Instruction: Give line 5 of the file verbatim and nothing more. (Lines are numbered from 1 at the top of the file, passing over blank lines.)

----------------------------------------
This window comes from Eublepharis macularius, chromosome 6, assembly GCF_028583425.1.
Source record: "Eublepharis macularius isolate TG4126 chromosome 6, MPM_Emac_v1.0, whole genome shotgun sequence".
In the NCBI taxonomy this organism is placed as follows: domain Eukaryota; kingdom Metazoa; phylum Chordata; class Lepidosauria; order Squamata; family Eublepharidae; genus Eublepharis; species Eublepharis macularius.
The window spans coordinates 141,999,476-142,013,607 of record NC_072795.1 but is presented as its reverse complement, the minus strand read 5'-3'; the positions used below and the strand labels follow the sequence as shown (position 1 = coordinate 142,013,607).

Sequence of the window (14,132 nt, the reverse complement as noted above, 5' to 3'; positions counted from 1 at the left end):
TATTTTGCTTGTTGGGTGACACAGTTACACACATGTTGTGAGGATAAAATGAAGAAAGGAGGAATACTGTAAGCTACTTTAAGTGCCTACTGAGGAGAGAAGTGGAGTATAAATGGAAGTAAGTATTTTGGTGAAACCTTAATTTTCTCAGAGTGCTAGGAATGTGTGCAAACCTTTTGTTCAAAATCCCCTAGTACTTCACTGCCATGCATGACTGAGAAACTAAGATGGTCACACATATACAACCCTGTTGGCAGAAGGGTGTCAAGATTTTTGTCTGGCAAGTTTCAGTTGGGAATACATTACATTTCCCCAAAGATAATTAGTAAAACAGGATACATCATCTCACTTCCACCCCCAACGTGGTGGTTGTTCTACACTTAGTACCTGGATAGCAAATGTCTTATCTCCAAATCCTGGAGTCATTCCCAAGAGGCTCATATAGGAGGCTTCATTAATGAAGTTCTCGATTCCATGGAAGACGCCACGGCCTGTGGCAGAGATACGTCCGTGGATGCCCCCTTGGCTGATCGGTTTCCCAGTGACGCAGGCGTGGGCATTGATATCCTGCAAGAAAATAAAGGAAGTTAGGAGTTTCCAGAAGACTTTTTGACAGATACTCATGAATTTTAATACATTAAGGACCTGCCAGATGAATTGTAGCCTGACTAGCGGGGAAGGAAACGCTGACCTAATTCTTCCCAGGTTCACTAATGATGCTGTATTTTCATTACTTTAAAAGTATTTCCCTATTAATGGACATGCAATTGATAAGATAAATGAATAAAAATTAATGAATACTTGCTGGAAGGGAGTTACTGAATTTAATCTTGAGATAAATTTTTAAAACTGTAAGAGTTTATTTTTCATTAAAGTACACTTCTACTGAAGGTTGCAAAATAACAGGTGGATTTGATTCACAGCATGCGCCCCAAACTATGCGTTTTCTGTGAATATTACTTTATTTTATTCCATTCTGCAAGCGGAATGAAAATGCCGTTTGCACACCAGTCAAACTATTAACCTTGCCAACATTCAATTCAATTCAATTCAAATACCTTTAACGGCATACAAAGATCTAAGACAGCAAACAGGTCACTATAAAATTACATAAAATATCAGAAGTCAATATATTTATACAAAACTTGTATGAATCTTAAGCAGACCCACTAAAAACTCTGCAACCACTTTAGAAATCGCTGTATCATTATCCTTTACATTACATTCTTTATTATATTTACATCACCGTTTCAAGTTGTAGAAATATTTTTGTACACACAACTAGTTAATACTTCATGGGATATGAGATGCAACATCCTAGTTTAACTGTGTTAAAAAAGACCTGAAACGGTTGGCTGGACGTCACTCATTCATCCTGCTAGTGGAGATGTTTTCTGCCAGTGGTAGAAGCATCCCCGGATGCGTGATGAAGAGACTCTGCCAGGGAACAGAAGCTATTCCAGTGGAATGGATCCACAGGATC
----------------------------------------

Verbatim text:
Sequence of the window (14,132 nt, the reverse complement as noted above, 5' to 3'; positions counted from 1 at the left end):